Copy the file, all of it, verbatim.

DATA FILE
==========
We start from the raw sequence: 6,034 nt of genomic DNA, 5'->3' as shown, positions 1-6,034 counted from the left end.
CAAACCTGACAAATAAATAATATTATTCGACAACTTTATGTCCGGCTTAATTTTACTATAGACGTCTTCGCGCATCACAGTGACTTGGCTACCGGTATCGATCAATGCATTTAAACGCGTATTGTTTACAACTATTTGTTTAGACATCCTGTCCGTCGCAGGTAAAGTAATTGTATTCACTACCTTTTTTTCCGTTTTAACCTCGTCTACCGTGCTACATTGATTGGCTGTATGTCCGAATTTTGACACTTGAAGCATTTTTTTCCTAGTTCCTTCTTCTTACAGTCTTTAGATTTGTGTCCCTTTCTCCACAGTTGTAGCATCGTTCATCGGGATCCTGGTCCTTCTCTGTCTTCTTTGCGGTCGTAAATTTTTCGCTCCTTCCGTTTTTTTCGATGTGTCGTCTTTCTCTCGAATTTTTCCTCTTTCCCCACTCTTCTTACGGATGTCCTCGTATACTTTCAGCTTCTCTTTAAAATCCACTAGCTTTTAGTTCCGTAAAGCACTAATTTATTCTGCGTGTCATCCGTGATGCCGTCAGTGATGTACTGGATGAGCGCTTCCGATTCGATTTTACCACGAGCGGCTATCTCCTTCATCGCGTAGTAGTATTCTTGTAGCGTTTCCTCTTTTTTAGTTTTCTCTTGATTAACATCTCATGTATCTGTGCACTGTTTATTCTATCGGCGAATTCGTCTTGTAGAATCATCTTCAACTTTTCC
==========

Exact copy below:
We start from the raw sequence: 6,034 nt of genomic DNA, 5'->3' as shown, positions 1-6,034 counted from the left end.
CAAACCTGACAAATAAATAATATTATTCGACAACTTTATGTCCGGCTTAATTTTACTATAGACGTCTTCGCGCATCACAGTGACTTGGCTACCGGTATCGATCAATGCATTTAAACGCGTATTGTTTACAACTATTTGTTTAGACATCCTGTCCGTCGCAGGTAAAGTAATTGTATTCACTACCTTTTTTTCCGTTTTAACCTCGTCTACCGTGCTACATTGATTGGCTGTATGTCCGAATTTTGACACTTGAAGCATTTTTTTCCTAGTTCCTTCTTCTTACAGTCTTTAGATTTGTGTCCCTTTCTCCACAGTTGTAGCATCGTTCATCGGGATCCTGGTCCTTCTCTGTCTTCTTTGCGGTCGTAAATTTTTCGCTCCTTCCGTTTTTTTCGATGTGTCGTCTTTCTCTCGAATTTTTCCTCTTTCCCCACTCTTCTTACGGATGTCCTCGTATACTTTCAGCTTCTCTTTAAAATCCACTAGCTTTTAGTTCCGTAAAGCACTAATTTATTCTGCGTGTCATCCGTGATGCCGTCAGTGATGTACTGGATGAGCGCTTCCGATTCGATTTTACCACGAGCGGCTATCTCCTTCATCGCGTAGTAGTATTCTTGTAGCGTTTCCTCTTTTTTAGTTTTCTCTTGATTAACATCTCATGTATCTGTGCACTGTTTATTCTATCGGCGAATTCGTCTTGTAGAATCATCTTCAACTTTTCC